|Remote Desktop To A Headless Pi Running Bullseye|
|Written by Harry Fairhead|
|Monday, 29 August 2022|
Connecting to a Raspberry Pi using Windows Remote Desktop is really useful, but the latest Pi OS (Bullseye) has made it slightly more difficult than before. Find out how to fix it.
Headless, i.e. without a monitor, connection to a Raspberry Pi is really useful. You can take a desktop system and use it to work with any number of Pis. If you use a Windows desktop then, in principle, it is easy to use Remote Desktop Protocol - RDP to connect. There is a very good Linux RDP server that makes use of the X Windows system and a standard RDP client available on every Windows system. The RDP Linux client is open source and free to use. In many cases this makes it preferable to the alternatives - VNC in particular.
One problem is that the latest version of Pi OS, Bullseye, has tightened security so that the existing instructions, which largely relate to the previous version of Pi OS, on how to get RDP working fail with what looks like a black screen. Fortunately the fix is easy - once you know what is going on.
It is assumed that you have the remote desktop client on your PC and know how to use it and you know how to use Pi OS.
Headless Pi OS
The easiest way to get a headless Pi OS is to use the imager. Download it from the Pi website and use it. Select the OS and the Target and then use Advanced Options to set a host name, enable SSH with a password and configure a WiFi connection:
If you boot the Pi using the SD created you will be able to SSH directly in using the WiFi connection with the set user name and password. The user that you set up is the primary user and is a member of a large number of user groups - more than any additional user you might set up.
Notice that your SSH connection doesn't need the Pi to have a monitor, keyboard or mouse.
At this point you can use the SSH connection to install the RDP software. Getting the RDP server installed couldn't be easier. First make sure that everything is up to date:
sudo apt-get update
sudo apt-get upgrade
Then install the xrdp server:
sudo apt-get install xrdp
When this finishes it is a good idea to reboot.
The RDP sever is automatically enabled and you can try to connect to the Pi using a remote desktop client on a PC.
If you are using the latest Pi OS this is unlikely to work if you try to log in using the primary user pi. You will generally see a black screen but if you wait long enough you will eventually see:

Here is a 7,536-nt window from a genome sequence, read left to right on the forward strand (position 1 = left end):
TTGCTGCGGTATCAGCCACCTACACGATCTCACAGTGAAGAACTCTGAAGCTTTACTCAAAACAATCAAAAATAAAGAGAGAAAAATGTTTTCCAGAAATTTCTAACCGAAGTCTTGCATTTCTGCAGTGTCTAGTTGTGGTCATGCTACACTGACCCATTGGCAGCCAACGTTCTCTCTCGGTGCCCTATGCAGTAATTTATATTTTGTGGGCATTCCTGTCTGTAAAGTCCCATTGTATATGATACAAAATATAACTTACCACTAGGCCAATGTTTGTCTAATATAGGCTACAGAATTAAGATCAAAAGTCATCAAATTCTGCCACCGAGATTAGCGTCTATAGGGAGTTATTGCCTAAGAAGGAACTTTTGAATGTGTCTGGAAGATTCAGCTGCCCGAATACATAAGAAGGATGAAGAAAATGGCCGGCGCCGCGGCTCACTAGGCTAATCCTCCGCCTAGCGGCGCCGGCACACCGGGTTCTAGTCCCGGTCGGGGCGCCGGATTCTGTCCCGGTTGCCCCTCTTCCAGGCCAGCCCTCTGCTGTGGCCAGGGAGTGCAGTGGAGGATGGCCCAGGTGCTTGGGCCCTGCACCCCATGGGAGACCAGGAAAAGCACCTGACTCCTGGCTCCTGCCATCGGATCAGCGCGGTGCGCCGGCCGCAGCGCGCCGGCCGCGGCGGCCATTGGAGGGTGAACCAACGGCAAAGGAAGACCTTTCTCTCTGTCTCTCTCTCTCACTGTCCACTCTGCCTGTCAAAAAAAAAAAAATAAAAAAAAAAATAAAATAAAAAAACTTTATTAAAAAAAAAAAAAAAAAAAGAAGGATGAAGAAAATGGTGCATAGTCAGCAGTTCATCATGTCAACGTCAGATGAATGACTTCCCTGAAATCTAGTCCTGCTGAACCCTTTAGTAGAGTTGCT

This is a very common message when anything to do with the RDP connection goes wrong.
It goes without saying that if for any reason the remote desktop connection works at this stage don't bother with the following steps. This is all you had to do to make RDP work on the previous version of Pi OS.
Assuming you do encounter a black screen, the problem is two-fold. The first part of the problem is that the latest OS only allows one desktop session per user. A given user can have multiple console or SSH connections, but only a single desktop graphical connection. The second part is that the primary user is no longer allowed to RDP - see later.
The simplest solution is to create a special RDP user:
sudo adduser rdpuser
you can use whatever name you like and set any password.
Now you can make a remote desktop connection - as long as you log in with the rdpuser name and its password. You will still have to provide a log in for the primary user, pi, however. If you want to avoid this add the rdpuser to the sudo group:
sudo usermod -a -G sudo rdpuser
This is probably a good idea if you are doing development as it is useful to run as root sometimes. With this change you can provide rdpuser's password for the final stage of log in.
Allowing the Primary User To RDP
If you want to allow the primary user, usually pi, to use remote desktop then you have two things to do. The first is you have to stop the auto-login when the Pi boots. If you don't you will already have a Desktop running when you try to connect using RDP and this will cause the connection to fail. To stop auto-login use:
at the SSH prompt. Select System Options and then Boot/Autologin. Select either of the two "requiring user to login" options.
After this you will have to reboot, but this doesn't solve the second problem which is that the primary user is a member of two user groups that are excluded from connecting via RDP. If you try to connect at this point you will see the same black screen and then the error message you saw before.
To allow the primary user to connect via RDP you need to remove the account from two groups. The video group has permission to use any video devices such as cameras and it is thought that allowing an RDP connection to access these isn't a good idea. Similarly, the render group allows the user access to video hardware - why would an RDP connection need this unless it was up to no good? The solution is to remove the primary user from both groups:
sudo gpasswd -d pi video
sudo gpasswd -d pi render
You can always add the primary user back to the groups if the need arises:
sudo usermod -a -G video pi
sudo usermod -a -G render pi
With the primary user removed from the two groups they should be able to connect via a remote desktop after a reboot.
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|Last Updated ( Tuesday, 30 August 2022 )|